Six ways to identify strategic thinkers

A management professor and HR thought leader lists down six ways recruiters can identify strategic thinkers

Six ways to identify strategic thinkers
Employees who are strategic thinkers add value to any organisation, said John Sullivan, professor of management at San Francisco State University and Silicon Valley HR thought leader.

They are forward-looking and are thus well-prepared for an economic future that’s difficult to predict, he wrote at Harvard Business Review.

They have a global and big-picture perspective that can pinpoint interrelationships between business elements and can help other employees be more aware of emerging trends in the industry, he added.

“Unfortunately, assessing whether a candidate is a strategic thinker is far from easy,” he said.

“The job interview is often the best opportunity to accurately separate out people who have this relatively rare talent from the high volume of candidates that only have tactical capabilities.” 

Here he has six suggestions on how recruiters can identify this much sought after talent:

‘Give them a real problem to solve’
You can choose to either present them with a real unsolved problem in the company or one you have already solved. The latter should give you insights into critical steps to look for in their replies, he said.

“What you should look for in a response will vary according to the particular problem you’ve asked them to solve, but there are essential steps that should be included in every answer,” he said.

This includes a strategic plan, key industry and economic factors, and ways to measure success upon implementation, among other things.

“In addition to assessing the individual steps, you should also look out for an answer that includes too many tactical steps and not enough of a strategic focus.”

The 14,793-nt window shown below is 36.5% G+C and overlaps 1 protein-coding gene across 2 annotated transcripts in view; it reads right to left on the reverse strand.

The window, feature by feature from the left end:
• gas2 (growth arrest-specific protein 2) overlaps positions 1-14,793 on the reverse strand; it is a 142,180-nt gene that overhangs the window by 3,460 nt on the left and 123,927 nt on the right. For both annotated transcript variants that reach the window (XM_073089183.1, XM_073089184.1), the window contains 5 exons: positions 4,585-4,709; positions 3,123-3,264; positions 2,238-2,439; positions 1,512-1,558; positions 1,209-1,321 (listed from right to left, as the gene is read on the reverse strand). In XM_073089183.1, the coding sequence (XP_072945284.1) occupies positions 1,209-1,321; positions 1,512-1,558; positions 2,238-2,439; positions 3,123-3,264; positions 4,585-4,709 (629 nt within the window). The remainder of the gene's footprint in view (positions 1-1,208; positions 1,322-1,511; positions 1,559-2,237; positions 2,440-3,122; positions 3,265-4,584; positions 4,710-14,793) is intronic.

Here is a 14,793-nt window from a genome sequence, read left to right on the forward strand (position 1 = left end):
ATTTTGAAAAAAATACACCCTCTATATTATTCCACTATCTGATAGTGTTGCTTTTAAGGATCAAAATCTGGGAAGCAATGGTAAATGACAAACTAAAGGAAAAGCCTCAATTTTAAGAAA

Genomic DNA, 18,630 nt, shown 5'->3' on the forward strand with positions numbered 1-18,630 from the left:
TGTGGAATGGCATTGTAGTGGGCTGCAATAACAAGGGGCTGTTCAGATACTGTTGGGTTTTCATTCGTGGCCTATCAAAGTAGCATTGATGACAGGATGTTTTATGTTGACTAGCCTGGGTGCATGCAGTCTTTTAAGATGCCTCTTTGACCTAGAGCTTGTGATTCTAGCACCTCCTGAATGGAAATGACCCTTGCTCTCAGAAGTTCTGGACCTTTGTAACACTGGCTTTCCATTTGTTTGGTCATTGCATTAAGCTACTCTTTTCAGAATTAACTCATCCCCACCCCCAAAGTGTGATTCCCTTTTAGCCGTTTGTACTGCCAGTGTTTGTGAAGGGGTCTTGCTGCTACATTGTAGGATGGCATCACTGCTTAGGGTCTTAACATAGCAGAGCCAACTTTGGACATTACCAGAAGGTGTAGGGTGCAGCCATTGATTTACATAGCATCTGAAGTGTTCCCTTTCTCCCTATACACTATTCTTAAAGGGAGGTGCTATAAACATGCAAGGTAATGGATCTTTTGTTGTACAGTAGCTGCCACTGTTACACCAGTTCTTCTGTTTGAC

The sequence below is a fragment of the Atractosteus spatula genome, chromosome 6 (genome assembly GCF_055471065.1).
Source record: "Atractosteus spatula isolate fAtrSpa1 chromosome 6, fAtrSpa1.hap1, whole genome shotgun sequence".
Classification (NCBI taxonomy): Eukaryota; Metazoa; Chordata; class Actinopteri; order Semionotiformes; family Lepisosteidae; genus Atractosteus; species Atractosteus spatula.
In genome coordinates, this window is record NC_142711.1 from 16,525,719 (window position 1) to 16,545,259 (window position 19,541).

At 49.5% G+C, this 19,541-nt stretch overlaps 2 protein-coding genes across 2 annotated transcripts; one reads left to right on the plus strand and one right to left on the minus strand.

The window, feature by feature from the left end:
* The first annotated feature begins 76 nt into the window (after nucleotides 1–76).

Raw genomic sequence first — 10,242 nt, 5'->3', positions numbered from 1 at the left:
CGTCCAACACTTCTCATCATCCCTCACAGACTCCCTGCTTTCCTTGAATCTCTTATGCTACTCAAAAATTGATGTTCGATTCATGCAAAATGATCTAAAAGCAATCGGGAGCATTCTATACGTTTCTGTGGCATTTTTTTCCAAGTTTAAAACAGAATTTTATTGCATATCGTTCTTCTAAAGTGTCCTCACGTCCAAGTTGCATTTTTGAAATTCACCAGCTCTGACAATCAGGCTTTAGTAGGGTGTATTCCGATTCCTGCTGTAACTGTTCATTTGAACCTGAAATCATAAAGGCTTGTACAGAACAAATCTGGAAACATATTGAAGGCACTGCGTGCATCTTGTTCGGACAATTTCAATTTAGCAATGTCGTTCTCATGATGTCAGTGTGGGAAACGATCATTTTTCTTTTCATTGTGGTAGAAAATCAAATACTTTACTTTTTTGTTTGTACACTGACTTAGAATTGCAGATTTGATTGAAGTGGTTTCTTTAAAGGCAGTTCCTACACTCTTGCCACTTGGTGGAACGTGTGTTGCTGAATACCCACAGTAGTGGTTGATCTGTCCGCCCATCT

Review a flawed strategic plan and identify potential problems
Show them the company’s initial drafts of a strategic plan and ask them to point out areas that seem flawed or problematic. If they are unable to find a significant number of flaws based on your knowledge, Sullivan said it is unlikely that they are strategic thinkers.

Ask them specific interview questions
Ask them a question such as, “What are the steps you’d take to identify which candidates for a job are strategic thinkers?”

“The answer here is helpful in two ways. It will give you ideas to improve your assessment, and it will provide insight into the candidate’s depth of understanding on the topic and how they describe themselves against that criteria,” he said.

Listen for certain phrases in their replies 
Phrases such as ‘strategic goals’, ‘cross-functional’, or ‘data-driven decisions’ are indicative of strategic thinkers, he said, because most “individuals that routinely quantify their results in dollars or revenue impacts are highly likely to be strategic”.

Be mindful, however, that they may just be spouting catchphrases. Ask them to define these phrases in order to see if they truly understand what it means.

Measure how much they value strategic thinking
Strategic thinkers value continuous learning so asking them of any sources they use to expand their capabilities is one way to gauge how big a value they put on strategy, said Sullivan.

“Ask them questions about your firm’s strategy, your strategic products, your recent strategic blunders, your strategic competitors, and the most strategic firms in the industry,” he said.

“The best candidates will have done this research in advance. If they haven’t, you should pass on them.”

‘Consider the questions they ask you’
You know you’ve got a strategic thinker on your hands when the questions they ask you are action-oriented and are related to the implementation of ideas, he said.

“The best candidates may ask questions related to planned changes to future corporate strategy, the opportunities they’ll have to contribute to strategy, and the strategic things that are happening within the department.”

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